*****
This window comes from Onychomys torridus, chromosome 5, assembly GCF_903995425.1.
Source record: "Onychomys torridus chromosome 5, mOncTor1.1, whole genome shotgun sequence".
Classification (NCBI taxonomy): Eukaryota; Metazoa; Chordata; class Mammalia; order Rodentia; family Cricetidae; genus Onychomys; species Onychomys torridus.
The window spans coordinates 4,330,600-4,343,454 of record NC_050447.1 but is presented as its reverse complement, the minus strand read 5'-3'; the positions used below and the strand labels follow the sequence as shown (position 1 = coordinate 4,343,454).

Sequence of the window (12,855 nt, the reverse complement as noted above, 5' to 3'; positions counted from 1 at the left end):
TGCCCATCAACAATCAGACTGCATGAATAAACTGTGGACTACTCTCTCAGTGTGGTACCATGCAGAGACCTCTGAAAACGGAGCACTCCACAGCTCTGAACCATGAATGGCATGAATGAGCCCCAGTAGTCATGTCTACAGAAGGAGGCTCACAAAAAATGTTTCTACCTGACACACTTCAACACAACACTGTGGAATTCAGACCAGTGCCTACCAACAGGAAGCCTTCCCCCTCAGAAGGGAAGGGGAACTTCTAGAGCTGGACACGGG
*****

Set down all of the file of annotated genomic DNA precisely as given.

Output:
This window comes from Onychomys torridus, chromosome 5, assembly GCF_903995425.1.
Source record: "Onychomys torridus chromosome 5, mOncTor1.1, whole genome shotgun sequence".
Classification (NCBI taxonomy): Eukaryota; Metazoa; Chordata; class Mammalia; order Rodentia; family Cricetidae; genus Onychomys; species Onychomys torridus.
The window spans coordinates 4,330,600-4,343,454 of record NC_050447.1 but is presented as its reverse complement, the minus strand read 5'-3'; the positions used below and the strand labels follow the sequence as shown (position 1 = coordinate 4,343,454).

Sequence of the window (12,855 nt, the reverse complement as noted above, 5' to 3'; positions counted from 1 at the left end):
TGCCCATCAACAATCAGACTGCATGAATAAACTGTGGACTACTCTCTCAGTGTGGTACCATGCAGAGACCTCTGAAAACGGAGCACTCCACAGCTCTGAACCATGAATGGCATGAATGAGCCCCAGTAGTCATGTCTACAGAAGGAGGCTCACAAAAAATGTTTCTACCTGACACACTTCAACACAACACTGTGGAATTCAGACCAGTGCCTACCAACAGGAAGCCTTCCCCCTCAGAAGGGAAGGGGAACTTCTAGAGCTGGACACGGG